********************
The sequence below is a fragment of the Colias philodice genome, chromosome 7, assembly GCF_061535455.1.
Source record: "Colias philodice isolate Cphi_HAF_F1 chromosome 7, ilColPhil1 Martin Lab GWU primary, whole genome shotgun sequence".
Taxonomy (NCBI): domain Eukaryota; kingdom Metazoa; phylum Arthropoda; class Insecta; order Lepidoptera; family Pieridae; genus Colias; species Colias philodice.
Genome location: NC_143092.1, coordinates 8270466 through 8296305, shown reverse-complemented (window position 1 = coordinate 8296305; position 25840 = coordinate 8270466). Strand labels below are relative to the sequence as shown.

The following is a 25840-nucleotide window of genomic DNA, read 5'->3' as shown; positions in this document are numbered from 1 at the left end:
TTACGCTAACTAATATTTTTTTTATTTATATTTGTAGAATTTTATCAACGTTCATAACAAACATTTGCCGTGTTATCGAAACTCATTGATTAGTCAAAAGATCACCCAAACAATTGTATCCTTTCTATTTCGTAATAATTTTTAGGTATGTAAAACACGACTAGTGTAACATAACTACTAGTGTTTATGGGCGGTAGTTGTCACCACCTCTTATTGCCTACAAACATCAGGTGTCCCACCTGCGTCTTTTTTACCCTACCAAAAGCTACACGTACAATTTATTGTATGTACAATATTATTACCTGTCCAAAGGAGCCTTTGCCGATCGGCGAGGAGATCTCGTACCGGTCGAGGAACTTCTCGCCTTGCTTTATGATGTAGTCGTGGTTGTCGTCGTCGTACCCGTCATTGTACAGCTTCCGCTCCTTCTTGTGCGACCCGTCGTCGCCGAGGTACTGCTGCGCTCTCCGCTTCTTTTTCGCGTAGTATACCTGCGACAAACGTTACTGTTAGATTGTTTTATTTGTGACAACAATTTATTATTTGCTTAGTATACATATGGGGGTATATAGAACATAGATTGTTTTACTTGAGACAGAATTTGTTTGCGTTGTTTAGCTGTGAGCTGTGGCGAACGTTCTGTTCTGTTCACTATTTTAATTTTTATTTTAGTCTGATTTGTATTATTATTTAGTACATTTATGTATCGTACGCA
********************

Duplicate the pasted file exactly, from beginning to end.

The sequence below is a fragment of the Colias philodice genome, chromosome 7, assembly GCF_061535455.1.
Source record: "Colias philodice isolate Cphi_HAF_F1 chromosome 7, ilColPhil1 Martin Lab GWU primary, whole genome shotgun sequence".
Taxonomy (NCBI): domain Eukaryota; kingdom Metazoa; phylum Arthropoda; class Insecta; order Lepidoptera; family Pieridae; genus Colias; species Colias philodice.
Genome location: NC_143092.1, coordinates 8270466 through 8296305, shown reverse-complemented (window position 1 = coordinate 8296305; position 25840 = coordinate 8270466). Strand labels below are relative to the sequence as shown.

The following is a 25840-nucleotide window of genomic DNA, read 5'->3' as shown; positions in this document are numbered from 1 at the left end:
TTACGCTAACTAATATTTTTTTTATTTATATTTGTAGAATTTTATCAACGTTCATAACAAACATTTGCCGTGTTATCGAAACTCATTGATTAGTCAAAAGATCACCCAAACAATTGTATCCTTTCTATTTCGTAATAATTTTTAGGTATGTAAAACACGACTAGTGTAACATAACTACTAGTGTTTATGGGCGGTAGTTGTCACCACCTCTTATTGCCTACAAACATCAGGTGTCCCACCTGCGTCTTTTTTACCCTACCAAAAGCTACACGTACAATTTATTGTATGTACAATATTATTACCTGTCCAAAGGAGCCTTTGCCGATCGGCGAGGAGATCTCGTACCGGTCGAGGAACTTCTCGCCTTGCTTTATGATGTAGTCGTGGTTGTCGTCGTCGTACCCGTCATTGTACAGCTTCCGCTCCTTCTTGTGCGACCCGTCGTCGCCGAGGTACTGCTGCGCTCTCCGCTTCTTTTTCGCGTAGTATACCTGCGACAAACGTTACTGTTAGATTGTTTTATTTGTGACAACAATTTATTATTTGCTTAGTATACATATGGGGGTATATAGAACATAGATTGTTTTACTTGAGACAGAATTTGTTTGCGTTGTTTAGCTGTGAGCTGTGGCGAACGTTCTGTTCTGTTCACTATTTTAATTTTTATTTTAGTCTGATTTGTATTATTATTTAGTACATTTATGTATCGTACGCA